With great lift comes also good weight carrying capacity. Even if those big wings would give the airplane a total weight more than 400 pounds more than the Cirrus, mine would still have a wing loading approx. half of the Cirrus. This would give very low stall speed, small turning radius, and a gentle behaviour. I guess it would not be a fast, effective long range vehicle, but more a “quick-up-and-have-fun” aircraft. But some of my inspirations are Verhees delta, and Dyke delta, and they are surprisingly fast for their installed engine power.
Really beautiful. What software area you designing in?

Seems like all that wetted area is going to be excess skin drag in cruise. You could probably make it a heavy lifter with all that area or a very long endurance platform. BWB are tricky to get right at both ends of the envelope.
 

Johan Fleischer

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Really beautiful. What software area you designing in?

Seems like all that wetted area is going to be excess skin drag in cruise. You could probably make it a heavy lifter with all that area or a very long endurance platform. BWB are tricky to get right at both ends of the envelope.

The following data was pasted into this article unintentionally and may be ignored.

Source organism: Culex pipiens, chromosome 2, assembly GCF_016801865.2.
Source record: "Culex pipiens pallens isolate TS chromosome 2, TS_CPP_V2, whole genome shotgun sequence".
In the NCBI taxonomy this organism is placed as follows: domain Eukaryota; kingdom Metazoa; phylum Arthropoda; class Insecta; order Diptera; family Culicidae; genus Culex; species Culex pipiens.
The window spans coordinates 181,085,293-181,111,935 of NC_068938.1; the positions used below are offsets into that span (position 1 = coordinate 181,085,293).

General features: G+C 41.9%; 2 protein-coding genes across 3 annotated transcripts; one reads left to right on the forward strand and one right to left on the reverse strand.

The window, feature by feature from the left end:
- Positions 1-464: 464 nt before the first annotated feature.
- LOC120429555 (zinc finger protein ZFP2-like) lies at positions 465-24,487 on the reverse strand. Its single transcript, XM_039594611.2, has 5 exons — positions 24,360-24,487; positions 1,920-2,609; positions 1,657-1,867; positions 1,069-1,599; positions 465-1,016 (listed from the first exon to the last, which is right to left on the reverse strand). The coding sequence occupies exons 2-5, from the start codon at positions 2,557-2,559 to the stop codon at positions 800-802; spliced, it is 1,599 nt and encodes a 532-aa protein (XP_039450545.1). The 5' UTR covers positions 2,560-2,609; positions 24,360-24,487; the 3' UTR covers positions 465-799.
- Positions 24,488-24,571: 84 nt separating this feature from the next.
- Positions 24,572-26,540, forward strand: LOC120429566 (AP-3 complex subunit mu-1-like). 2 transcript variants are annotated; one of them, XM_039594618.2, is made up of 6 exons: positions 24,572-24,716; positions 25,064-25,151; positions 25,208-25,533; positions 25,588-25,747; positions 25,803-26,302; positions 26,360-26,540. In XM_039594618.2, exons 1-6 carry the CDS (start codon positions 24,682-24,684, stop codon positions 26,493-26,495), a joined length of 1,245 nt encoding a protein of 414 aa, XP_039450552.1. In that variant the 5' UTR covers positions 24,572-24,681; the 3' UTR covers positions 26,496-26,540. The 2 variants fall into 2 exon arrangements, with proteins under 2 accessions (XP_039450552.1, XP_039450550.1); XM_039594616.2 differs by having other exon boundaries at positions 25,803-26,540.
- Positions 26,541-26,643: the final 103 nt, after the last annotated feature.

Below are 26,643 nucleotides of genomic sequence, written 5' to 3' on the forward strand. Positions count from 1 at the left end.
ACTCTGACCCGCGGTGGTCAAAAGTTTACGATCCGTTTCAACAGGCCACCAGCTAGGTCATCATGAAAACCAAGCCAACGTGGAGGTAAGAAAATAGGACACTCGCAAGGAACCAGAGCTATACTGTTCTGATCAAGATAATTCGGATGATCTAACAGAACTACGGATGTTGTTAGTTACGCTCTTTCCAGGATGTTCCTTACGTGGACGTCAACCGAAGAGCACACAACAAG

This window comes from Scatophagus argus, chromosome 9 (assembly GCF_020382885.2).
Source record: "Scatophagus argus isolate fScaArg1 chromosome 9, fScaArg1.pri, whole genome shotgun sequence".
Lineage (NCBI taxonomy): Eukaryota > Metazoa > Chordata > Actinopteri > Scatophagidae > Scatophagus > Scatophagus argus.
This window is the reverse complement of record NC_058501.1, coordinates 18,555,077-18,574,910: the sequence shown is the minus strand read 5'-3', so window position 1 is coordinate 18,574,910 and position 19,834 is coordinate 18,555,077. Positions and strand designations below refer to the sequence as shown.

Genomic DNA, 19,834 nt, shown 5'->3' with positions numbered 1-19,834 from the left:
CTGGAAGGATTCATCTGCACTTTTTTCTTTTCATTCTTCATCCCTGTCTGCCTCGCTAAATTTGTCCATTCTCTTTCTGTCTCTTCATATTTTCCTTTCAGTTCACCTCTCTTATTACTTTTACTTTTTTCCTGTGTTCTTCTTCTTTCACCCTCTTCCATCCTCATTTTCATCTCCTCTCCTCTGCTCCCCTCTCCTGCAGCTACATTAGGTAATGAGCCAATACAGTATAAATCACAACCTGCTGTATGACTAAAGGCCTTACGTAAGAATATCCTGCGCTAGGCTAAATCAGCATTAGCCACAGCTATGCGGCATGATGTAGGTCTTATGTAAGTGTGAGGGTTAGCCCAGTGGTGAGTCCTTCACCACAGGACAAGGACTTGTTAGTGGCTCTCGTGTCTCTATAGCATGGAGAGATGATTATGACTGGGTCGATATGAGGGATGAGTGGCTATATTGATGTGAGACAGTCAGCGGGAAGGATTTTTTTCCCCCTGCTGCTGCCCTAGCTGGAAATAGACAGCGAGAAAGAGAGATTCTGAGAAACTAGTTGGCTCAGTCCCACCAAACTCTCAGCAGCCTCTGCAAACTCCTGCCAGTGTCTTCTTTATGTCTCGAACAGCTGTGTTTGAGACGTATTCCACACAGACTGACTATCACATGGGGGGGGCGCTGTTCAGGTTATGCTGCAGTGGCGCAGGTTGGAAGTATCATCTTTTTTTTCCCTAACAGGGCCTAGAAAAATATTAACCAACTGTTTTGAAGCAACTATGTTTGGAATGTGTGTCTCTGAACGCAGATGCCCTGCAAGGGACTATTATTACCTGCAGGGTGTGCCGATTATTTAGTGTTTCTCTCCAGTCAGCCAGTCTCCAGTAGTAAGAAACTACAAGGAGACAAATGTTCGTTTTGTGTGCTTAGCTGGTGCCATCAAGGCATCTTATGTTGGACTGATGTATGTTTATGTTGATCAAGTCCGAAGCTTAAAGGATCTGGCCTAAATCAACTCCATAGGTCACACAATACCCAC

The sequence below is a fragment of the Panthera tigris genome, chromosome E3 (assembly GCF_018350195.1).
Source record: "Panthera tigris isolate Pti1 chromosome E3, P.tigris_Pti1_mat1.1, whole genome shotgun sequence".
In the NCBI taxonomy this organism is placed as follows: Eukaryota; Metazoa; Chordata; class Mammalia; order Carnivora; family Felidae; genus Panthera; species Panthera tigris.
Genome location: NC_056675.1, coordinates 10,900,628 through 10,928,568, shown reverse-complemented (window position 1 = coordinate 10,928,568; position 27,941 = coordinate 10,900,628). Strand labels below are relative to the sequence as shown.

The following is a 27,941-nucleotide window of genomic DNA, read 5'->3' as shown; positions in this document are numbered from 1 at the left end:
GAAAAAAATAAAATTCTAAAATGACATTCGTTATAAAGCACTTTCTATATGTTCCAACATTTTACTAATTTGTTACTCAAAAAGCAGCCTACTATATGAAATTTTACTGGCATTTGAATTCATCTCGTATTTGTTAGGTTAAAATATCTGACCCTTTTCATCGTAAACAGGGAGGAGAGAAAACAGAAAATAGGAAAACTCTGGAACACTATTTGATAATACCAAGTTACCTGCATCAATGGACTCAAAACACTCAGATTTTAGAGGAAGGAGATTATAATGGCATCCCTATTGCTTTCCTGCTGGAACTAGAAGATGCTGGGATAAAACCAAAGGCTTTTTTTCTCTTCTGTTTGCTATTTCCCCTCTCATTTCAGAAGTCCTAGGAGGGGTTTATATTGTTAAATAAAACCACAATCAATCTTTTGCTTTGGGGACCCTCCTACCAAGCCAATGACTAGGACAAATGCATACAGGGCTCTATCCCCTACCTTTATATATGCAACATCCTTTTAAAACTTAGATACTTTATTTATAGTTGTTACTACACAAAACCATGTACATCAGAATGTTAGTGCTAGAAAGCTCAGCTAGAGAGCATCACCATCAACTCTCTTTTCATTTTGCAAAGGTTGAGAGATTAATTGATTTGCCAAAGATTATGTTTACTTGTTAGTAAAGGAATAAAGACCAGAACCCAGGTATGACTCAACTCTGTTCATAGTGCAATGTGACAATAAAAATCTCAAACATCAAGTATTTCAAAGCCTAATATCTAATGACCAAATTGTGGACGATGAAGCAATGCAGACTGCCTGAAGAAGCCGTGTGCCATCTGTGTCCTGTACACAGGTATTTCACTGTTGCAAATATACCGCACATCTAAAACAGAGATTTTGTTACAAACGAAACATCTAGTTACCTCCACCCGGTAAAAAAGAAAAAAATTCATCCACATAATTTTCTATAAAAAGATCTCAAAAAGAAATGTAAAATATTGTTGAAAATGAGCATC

Thank you.
I'm using Rhino as 3D-modeler and later export it into Cinema4D for materiales, lightning and final rendering.
I would love to use Solidworks, but would need more harddisk space to install some virtual Windows-operative on my iMac, since Solidworks is Windows-only.
You are right, I am also concerned about the large wetted area. But if most of it is effective wing-area, it should give effeiciency (so claims Northrop, Horten and others) I also look with much interest to NASA's Prandtl-D flying wing and their theory of minimum induced drag. Al Bowers at NASA has made an extremely exciting, efficient flying wing. But then again: I'm not by any means qualified to have an opinion, since I'm just an illustrator without engineering or aerodynamic education. But with a big interest in airplanes. I learn a lot in this forum, and are thankful for all info, and constructive critisism, I can get here. So I value all ideas, and all comments on my design very much, :)